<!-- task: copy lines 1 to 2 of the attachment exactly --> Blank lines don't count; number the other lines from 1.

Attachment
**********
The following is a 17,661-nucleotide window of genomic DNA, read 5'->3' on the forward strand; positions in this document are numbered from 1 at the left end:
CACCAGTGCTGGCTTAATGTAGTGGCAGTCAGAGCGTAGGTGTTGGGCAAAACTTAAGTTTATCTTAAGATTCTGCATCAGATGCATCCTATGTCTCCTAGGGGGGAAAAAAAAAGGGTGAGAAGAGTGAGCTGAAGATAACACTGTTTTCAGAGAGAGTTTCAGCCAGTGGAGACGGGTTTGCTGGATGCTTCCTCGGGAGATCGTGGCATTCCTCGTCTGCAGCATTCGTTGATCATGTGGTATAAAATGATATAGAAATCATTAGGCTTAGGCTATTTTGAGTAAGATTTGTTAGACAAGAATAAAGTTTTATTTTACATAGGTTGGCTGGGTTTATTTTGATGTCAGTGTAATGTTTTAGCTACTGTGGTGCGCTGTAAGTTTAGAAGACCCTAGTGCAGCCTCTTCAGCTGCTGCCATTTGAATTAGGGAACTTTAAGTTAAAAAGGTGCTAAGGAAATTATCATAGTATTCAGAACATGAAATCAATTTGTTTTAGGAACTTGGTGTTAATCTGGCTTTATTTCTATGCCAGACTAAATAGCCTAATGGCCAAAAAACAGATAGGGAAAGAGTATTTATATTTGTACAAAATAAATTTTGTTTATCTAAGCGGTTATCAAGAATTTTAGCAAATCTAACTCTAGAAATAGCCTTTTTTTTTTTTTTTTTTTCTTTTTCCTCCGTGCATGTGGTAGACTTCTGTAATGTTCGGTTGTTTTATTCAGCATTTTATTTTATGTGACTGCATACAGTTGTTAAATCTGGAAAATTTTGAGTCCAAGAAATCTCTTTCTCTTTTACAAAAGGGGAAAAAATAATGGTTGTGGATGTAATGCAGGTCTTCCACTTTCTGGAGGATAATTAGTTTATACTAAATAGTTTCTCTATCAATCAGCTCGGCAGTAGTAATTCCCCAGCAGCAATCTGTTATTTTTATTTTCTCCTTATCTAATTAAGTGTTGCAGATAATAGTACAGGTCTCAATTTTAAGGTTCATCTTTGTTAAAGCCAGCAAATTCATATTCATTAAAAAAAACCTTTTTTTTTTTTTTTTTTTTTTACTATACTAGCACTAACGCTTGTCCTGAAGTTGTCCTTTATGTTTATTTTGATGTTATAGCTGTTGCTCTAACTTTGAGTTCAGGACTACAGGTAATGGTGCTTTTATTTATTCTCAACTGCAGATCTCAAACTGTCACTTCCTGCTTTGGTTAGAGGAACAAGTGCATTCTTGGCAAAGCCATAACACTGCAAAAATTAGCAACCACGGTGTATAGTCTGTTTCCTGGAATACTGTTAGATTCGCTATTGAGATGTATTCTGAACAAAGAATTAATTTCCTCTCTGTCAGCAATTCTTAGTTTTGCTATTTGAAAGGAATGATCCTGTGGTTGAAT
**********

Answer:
The following is a 17,661-nucleotide window of genomic DNA, read 5'->3' on the forward strand; positions in this document are numbered from 1 at the left end:
CACCAGTGCTGGCTTAATGTAGTGGCAGTCAGAGCGTAGGTGTTGGGCAAAACTTAAGTTTATCTTAAGATTCTGCATCAGATGCATCCTATGTCTCCTAGGGGGGAAAAAAAAAGGGTGAGAAGAGTGAGCTGAAGATAACACTGTTTTCAGAGAGAGTTTCAGCCAGTGGAGACGGGTTTGCTGGATGCTTCCTCGGGAGATCGTGGCATTCCTCGTCTGCAGCATTCGTTGATCATGTGGTATAAAATGATATAGAAATCATTAGGCTTAGGCTATTTTGAGTAAGATTTGTTAGACAAGAATAAAGTTTTATTTTACATAGGTTGGCTGGGTTTATTTTGATGTCAGTGTAATGTTTTAGCTACTGTGGTGCGCTGTAAGTTTAGAAGACCCTAGTGCAGCCTCTTCAGCTGCTGCCATTTGAATTAGGGAACTTTAAGTTAAAAAGGTGCTAAGGAAATTATCATAGTATTCAGAACATGAAATCAATTTGTTTTAGGAACTTGGTGTTAATCTGGCTTTATTTCTATGCCAGACTAAATAGCCTAATGGCCAAAAAACAGATAGGGAAAGAGTATTTATATTTGTACAAAATAAATTTTGTTTATCTAAGCGGTTATCAAGAATTTTAGCAAATCTAACTCTAGAAATAGCCTTTTTTTTTTTTTTTTTTTCTTTTTCCTCCGTGCATGTGGTAGACTTCTGTAATGTTCGGTTGTTTTATTCAGCATTTTATTTTATGTGACTGCATACAGTTGTTAAATCTGGAAAATTTTGAGTCCAAGAAATCTCTTTCTCTTTTACAAAAGGGGAAAAAATAATGGTTGTGGATGTAATGCAGGTCTTCCACTTTCTGGAGGATAATTAGTTTATACTAAATAGTTTCTCTATCAATCAGCTCGGCAGTAGTAATTCCCCAGCAGCAATCTGTTATTTTTATTTTCTCCTTATCTAATTAAGTGTTGCAGATAATAGTACAGGTCTCAATTTTAAGGTTCATCTTTGTTAAAGCCAGCAAATTCATATTCATTAAAAAAAACCTTTTTTTTTTTTTTTTTTTTTTACTATACTAGCACTAACGCTTGTCCTGAAGTTGTCCTTTATGTTTATTTTGATGTTATAGCTGTTGCTCTAACTTTGAGTTCAGGACTACAGGTAATGGTGCTTTTATTTATTCTCAACTGCAGATCTCAAACTGTCACTTCCTGCTTTGGTTAGAGGAACAAGTGCATTCTTGGCAAAGCCATAACACTGCAAAAATTAGCAACCACGGTGTATAGTCTGTTTCCTGGAATACTGTTAGATTCGCTATTGAGATGTATTCTGAACAAAGAATTAATTTCCTCTCTGTCAGCAATTCTTAGTTTTGCTATTTGAAAGGAATGATCCTGTGGTTGAAT